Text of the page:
I am the cliched husband whose wife had an affair with the electrician

Divorced

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annb ( member #22386) posted at 2:24 AM on Monday, January 2nd, 2023

Almost 18 years out, never forgave my husband. He did the unforgiveable.

It took me a long, long time to get to acceptance.

I agree that forgiveness is not necessary for R.

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This0is0Fine ( member #72277) posted at 3:23 AM on Monday, January 2nd, 2023

Forgiveness is transactional and must be earned. Acceptance is separate from forgiveness and it's the internally motivated bit many talk about. You'll know you've forgiven when WS earns it and shows important traits and actions like transference of vigilance.

I highly recommend "How Can I Forgive You" by Janis Spring.

Love is not a measure of capacity for pain you are willing to endure for your partner.

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hikingout ( member #59504) posted at 5:44 AM on Monday, January 2nd, 2023

I too have confusion on this subject.

I believe sometimes to forgive others we also have to forgive ourselves. For not seeing, for marrying someone capable of cheating, for feeling like we were made a fool of, for staying, for leaving, whatever it is. In the months and often years after dday, we have tough decisions to make and question all the decisions that come before it. That is where I am with it, even if I don’t have an exact answer for your question.

I have a hard time discerning between acceptance and forgiveness. It’s probably because I was the ws first. Accepting my husbands affair meant I needed to understand what happened, why it happened. To stay and continue to work on the marriage I had to feel like he was remorseful and has done some work on himself that gives me some
Assurance as we move forward.

Once those things had happened, I feel I accepted it and put it away for the most part. I understand escapism, bad coping, and to act as if I don’t would be hypocritical.

(It would not have been hypocritical to leave him had he not done some very deep reflecting and made some of the changes he has.)

It doesn’t mean I don’t think about it, I do. I don’t know how you wouldn’t. I think about it less and less all the time and when it comes up I choose not to dwell on it. It’s not helpful to me to dwell on it. It doesn’t really hurt me like it did, signaling to me I have worked through the feelings. My lizard brain just likes to remind me that it all happened. That points to healing, does it point to forgiveness?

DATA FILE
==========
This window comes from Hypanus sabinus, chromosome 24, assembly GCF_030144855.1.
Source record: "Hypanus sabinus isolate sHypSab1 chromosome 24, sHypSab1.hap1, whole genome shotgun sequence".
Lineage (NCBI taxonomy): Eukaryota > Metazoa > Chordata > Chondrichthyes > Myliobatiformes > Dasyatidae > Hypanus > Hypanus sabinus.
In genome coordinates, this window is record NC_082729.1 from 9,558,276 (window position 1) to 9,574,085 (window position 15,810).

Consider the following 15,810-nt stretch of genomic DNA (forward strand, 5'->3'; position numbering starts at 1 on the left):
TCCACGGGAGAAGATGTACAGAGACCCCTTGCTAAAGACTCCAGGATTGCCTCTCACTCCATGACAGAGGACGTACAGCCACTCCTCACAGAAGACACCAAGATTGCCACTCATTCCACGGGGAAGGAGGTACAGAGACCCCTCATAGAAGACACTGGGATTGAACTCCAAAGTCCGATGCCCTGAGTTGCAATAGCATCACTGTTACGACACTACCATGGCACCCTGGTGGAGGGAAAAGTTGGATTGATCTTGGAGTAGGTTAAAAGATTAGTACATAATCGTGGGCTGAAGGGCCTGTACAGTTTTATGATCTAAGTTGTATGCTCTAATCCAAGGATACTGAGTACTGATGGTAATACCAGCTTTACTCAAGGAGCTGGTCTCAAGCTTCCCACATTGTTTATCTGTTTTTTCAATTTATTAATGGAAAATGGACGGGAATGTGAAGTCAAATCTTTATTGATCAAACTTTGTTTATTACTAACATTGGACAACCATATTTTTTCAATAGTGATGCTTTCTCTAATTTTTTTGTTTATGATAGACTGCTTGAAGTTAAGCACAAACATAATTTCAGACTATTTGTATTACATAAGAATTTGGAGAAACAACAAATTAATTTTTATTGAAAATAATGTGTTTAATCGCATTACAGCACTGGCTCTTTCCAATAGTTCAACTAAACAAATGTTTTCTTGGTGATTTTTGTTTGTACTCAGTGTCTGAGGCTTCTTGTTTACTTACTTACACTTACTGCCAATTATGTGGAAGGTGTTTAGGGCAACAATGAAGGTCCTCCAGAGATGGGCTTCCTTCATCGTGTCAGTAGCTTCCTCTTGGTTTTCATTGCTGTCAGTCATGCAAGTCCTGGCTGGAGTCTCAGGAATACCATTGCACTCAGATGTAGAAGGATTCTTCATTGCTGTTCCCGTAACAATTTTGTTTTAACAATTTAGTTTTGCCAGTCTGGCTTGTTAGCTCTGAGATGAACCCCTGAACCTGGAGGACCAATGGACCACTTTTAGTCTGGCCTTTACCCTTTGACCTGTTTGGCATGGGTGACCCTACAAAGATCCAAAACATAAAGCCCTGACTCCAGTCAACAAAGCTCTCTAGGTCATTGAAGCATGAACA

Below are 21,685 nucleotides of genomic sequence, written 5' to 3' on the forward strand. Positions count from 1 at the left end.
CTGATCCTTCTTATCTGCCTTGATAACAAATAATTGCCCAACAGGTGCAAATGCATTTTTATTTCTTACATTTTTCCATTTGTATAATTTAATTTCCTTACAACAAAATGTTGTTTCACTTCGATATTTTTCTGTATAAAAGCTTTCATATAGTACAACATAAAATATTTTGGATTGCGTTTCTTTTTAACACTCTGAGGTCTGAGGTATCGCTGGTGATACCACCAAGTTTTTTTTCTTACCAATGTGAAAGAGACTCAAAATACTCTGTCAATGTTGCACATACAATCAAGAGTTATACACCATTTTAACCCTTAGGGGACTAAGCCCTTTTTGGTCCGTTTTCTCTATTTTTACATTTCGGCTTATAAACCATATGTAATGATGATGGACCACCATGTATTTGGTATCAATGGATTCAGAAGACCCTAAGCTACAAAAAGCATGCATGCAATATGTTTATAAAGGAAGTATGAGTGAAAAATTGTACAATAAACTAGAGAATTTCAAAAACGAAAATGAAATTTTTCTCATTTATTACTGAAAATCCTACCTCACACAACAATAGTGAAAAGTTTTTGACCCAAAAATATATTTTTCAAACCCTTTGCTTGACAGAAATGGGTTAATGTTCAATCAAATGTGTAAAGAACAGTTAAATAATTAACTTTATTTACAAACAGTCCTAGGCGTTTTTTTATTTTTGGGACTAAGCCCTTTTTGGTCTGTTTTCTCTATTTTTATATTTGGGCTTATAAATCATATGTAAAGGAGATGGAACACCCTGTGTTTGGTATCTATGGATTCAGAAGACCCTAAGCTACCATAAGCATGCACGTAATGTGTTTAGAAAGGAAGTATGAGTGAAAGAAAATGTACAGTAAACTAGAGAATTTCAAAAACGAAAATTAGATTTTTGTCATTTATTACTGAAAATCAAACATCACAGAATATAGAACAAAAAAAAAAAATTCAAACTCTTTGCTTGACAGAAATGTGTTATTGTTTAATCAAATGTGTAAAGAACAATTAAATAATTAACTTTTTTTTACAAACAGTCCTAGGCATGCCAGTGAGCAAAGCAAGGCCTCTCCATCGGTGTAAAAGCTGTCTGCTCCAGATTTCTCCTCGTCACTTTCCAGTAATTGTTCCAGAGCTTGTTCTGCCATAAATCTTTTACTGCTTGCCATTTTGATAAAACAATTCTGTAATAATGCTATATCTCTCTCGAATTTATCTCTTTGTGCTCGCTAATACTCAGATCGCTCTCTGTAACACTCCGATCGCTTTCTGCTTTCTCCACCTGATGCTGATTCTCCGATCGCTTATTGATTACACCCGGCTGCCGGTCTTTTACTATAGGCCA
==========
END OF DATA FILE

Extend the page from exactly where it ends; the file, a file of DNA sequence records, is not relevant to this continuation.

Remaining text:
I think where there is a sticking point between acceptance and forgiveness for me is that I am unclear if I have forgiven myself for my affair, and therefore how can I grant him something I haven’t granted myself?

The answer that comes back to me is I no longer wish to punish him, or myself. I don’t hold anything from him and he has my whole heart. It no longer holds either of us apart from the other. I feel both of us made some truly terrible decisions, that doesn’t mean we are condemned for the rest of our lives.

So, good enough for me. I don’t know if that is forgiveness, and I am not sure if I need that to be clear in order for us to move forward together in new and fulfilling ways. I don’t think just because I think about it that I haven’t forgiven or anything is wrong. These were big events, and we tend to revisit big events. Even if we leave we would do that. It just eventually part of the fabric of our lives with all the other things.

Those are my thoughts but I don’t know that I can give you a definitive answer.

7 years of hard work - WS and BS - Reconciled

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Tanner ( Guide #72235) posted at 3:08 PM on Monday, January 2nd, 2023

For me the closest thing to forgiveness was just after 1 year. My W was walking on eggshells and would panic if she made a shopping error or messed up dinner. Our M was not equal it was a dictatorship.

I decided to make this M v2.0 work she had to be an equal partner in R, we had to have honest communication. If something was bothering her I wanted it on the table. That is when I stopped referring to her as a WW or a cheater, we equaled up the M worked as a team.